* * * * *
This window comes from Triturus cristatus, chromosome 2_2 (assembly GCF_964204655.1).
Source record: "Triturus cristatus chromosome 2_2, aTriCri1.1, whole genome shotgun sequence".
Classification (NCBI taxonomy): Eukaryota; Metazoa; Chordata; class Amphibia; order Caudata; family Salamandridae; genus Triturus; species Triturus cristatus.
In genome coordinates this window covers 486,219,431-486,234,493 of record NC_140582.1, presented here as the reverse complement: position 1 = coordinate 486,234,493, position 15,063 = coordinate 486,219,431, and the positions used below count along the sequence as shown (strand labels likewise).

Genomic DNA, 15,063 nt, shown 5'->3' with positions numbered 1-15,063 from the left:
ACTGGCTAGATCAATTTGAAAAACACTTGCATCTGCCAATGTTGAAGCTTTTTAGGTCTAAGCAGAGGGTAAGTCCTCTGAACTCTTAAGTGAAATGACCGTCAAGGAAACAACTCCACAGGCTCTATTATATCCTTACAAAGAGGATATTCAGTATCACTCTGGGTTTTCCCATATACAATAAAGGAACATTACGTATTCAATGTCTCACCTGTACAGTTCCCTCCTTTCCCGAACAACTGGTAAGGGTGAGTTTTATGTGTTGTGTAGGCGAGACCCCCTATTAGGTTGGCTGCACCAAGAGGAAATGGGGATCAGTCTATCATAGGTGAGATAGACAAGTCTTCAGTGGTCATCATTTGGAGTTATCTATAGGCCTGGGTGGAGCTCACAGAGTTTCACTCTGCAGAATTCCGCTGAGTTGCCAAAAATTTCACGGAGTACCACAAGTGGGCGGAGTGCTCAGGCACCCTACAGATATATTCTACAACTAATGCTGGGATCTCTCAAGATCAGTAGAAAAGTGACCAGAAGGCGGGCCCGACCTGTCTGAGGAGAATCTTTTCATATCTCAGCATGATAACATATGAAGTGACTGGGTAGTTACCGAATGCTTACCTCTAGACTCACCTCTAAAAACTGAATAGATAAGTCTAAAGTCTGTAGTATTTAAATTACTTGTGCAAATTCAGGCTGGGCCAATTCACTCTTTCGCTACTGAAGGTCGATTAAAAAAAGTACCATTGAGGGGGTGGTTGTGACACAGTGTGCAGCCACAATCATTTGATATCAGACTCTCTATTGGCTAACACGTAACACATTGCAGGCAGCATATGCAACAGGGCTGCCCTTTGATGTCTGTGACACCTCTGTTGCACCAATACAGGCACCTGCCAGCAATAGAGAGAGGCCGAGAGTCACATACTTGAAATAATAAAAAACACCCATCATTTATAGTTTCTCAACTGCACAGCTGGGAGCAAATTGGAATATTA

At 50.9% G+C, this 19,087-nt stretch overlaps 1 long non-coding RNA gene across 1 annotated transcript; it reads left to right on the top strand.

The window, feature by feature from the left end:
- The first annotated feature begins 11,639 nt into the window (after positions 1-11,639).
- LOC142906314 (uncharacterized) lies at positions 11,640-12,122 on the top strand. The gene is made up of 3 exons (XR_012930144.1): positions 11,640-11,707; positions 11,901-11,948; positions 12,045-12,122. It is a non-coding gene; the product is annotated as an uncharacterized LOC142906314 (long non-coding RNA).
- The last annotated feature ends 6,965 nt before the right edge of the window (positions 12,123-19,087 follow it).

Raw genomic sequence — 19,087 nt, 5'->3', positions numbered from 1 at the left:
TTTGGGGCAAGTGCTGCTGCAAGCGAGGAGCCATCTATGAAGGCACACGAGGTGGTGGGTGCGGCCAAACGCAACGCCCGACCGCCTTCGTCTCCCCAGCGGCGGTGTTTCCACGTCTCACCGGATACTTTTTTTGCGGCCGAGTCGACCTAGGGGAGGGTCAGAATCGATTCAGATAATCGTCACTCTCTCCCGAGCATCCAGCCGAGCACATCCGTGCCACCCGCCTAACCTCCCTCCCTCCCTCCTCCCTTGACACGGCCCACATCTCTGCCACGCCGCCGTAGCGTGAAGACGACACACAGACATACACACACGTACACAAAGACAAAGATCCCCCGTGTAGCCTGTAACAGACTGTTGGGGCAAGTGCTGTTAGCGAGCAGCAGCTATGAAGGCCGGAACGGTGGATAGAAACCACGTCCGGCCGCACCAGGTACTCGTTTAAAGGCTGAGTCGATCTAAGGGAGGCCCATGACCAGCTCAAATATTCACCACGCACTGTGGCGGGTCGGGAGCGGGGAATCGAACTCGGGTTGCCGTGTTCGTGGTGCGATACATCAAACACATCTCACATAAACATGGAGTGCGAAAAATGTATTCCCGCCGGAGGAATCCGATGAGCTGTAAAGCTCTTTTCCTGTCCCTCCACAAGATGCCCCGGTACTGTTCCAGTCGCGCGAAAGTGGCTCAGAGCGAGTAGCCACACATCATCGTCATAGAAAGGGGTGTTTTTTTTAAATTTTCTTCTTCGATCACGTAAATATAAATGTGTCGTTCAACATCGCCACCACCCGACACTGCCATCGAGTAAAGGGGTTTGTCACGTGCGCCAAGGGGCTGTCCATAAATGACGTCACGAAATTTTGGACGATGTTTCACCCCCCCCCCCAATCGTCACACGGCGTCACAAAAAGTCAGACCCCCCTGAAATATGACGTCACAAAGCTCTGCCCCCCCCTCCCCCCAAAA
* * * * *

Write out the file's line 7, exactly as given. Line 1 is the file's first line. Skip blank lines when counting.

At 50.9% G+C, this 19,087-nt stretch overlaps 1 long non-coding RNA gene across 1 annotated transcript; it reads left to right on the top strand.